4. What incentives do you think are required to encourage employers to take on
   apprenticeships?

   Employers may well require some assistance with the financial costs of employing
   apprentices under the proposal. Whilst ATL believes that employers have a social duty to
   take on apprentices, we also believe that they cannot be expected to bear the full cost of
   doing so if the proposals are to succeed.

5. Are there any disadvantages in stimulating growth in apprenticeship places?

   ATL does not believe that any stimulation in the growth in apprenticeship places should
   occur at the expense of other options that the young person may further consider, nor at
   the expense of being seen as on a particular track that cannot be reserved. That aside
   we do not believe that there would be any disadvantages in stimulating growth in
   apprenticeship places.

6. What costs will be involved in delivering an increase in apprenticeship places?

   We believe that this proposal is worthy of greater consideration and this is one of the
   factors which the Parliament will have to discuss.




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                           Response to The Apprenticeship (Scotland) Bill  




7. Who do you think should bear the cost of creating apprenticeship places?

   The cost of creating apprenticeship places should be borne by employers and the
   Scottish Government. We believe that employers have a wider social duty to offer
   apprenticeships than just ensuring the workforce is adequately skilled to meet current
   and future challenges. That means employers should be willing to meet some of the
   costs of apprenticeship places. We also believe that the Scottish Government should
   provide financial support employers to assist them in meeting the cost of apprenticeships.

8. Are there any equal opportunity impacts that may arise from this proposal (either
   positive or negative ones)?

   ATL can foresee a number of potential equal opportunity impacts arising from the
   proposal such as the gendered pay differential, the gender segregation of sectors and the
   under representation of black and minority ethnic and disabled young people. The
   reasons for these inequalities may be out with the scope of the proposal but we believe
   that they may nevertheless impact on the success of the proposal.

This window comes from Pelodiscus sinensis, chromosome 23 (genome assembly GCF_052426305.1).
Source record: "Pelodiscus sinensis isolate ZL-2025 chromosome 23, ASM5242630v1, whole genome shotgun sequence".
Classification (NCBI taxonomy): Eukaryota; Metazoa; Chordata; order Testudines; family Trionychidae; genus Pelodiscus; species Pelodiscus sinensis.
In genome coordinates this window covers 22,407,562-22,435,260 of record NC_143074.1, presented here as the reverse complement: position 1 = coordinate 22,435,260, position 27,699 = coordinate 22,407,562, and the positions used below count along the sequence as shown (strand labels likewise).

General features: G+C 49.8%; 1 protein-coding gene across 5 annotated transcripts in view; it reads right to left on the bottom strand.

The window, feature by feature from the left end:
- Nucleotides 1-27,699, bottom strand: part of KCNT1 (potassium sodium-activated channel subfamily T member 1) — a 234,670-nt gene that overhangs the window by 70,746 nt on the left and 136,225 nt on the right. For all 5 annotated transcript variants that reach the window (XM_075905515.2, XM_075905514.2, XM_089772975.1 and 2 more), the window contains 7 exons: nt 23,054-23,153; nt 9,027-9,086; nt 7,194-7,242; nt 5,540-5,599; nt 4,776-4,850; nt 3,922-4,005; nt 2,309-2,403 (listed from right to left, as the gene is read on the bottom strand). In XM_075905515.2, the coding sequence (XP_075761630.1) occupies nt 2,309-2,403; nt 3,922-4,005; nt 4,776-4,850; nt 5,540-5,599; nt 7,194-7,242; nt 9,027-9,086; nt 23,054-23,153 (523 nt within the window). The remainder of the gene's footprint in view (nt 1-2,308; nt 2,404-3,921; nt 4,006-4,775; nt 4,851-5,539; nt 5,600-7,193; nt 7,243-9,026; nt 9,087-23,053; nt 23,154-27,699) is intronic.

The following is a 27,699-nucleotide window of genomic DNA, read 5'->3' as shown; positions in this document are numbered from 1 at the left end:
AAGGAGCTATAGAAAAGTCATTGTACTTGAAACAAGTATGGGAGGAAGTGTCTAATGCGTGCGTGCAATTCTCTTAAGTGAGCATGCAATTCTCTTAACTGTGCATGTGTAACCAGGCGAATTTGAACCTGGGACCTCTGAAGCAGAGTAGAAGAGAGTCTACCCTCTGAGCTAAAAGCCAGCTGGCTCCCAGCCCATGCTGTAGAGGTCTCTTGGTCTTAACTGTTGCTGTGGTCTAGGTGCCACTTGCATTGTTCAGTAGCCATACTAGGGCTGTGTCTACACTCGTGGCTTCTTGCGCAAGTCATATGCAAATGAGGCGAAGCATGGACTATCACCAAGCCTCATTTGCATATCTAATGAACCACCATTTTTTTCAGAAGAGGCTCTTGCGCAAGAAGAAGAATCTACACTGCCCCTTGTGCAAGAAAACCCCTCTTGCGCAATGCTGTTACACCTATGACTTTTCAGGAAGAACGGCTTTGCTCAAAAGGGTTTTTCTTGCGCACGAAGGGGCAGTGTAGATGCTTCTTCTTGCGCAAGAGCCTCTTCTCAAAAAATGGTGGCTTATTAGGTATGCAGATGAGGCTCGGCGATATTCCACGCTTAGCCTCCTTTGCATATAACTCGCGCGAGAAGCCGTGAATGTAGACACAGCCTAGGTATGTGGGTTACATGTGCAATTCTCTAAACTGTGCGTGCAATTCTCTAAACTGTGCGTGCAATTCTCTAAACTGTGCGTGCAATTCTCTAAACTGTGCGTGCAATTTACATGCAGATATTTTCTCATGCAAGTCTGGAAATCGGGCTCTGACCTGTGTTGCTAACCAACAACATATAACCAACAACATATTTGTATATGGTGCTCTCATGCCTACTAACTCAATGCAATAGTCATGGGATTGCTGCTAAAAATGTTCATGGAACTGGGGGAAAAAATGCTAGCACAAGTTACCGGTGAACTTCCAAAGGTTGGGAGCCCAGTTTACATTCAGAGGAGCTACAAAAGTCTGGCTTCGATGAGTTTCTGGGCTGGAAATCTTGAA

For example, gender stereotyping plays a central role in the gender pay gap, gender
   barriers to better jobs and occupational segregation. Dominant notions within our society
   of what it means to be a boy/man or girl/woman are reproduced in expectations about
   caring responsibilities, career choices, pay, career progression and the organisation and
   structure of workplaces. Tackling the inequalities arising from gender stereotyping,
   therefore, requires a comprehensive, cross-sectoral approach bringing together
   government, business, trade unions, charitable organisations and the education sector,
   beyond the scope of this proposal.


   ATL believes that strategies to tackle gender disparity in Apprenticeships should be
   linked directly to initiatives aimed at redressing gender inequalities in employment in
   general. This requires, for example, the revaluing of jobs that have traditionally been
   regarded as women’s work due to the high concentrations of women in these
   occupations which are simultaneously associated with the lowest rates of pay. ATL is
   particularly concerned that gender stereotyping, which effectively restricts both sexes, in
   practice disproportionately disadvantages girls whose ‘traditional’ career choices tend to
   lead them into a life of low pay with often poor working conditions.

   ATL would also like to see that not only are Apprentices paid a minimum wage but that
   they are paid a fair and equal wage that does not reflect a disparity in status of different
   sectors.

   At the same time, ATL would also welcome long-term initiatives to ultimately break down
   the division of ‘traditional’ and ‘non-traditional’ Apprenticeship sectors (upholding such a
   division risks reinforcing gender segregation of the workplace). For example, it might be
   argued that hospitality and the customer service sector, which employ large numbers of


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                           Response to The Apprenticeship (Scotland) Bill  



   women, are not necessarily ‘non-traditional’ frameworks as suggested by the consultation
   document. On the contrary, women have ‘traditionally’ been concentrated in catering and
   servicing roles. In the context of this consultation, it is therefore difficult to understand
   why more young women should be encouraged into these sectors rather than into
   Construction, Information Technology, Motor Vehicle Maintenance and Engineering,
   which also offer “relatively high”, if not higher, rates of pay together with clear paths for
   career progression.

9. Do you have any other comments?
   ATL would like to see the Scottish Government, trade unions, employers and colleges
   working together in social partnership to set out a detailed implementation strategy to
   meet the demands of the proposed right to undertake an apprenticeship.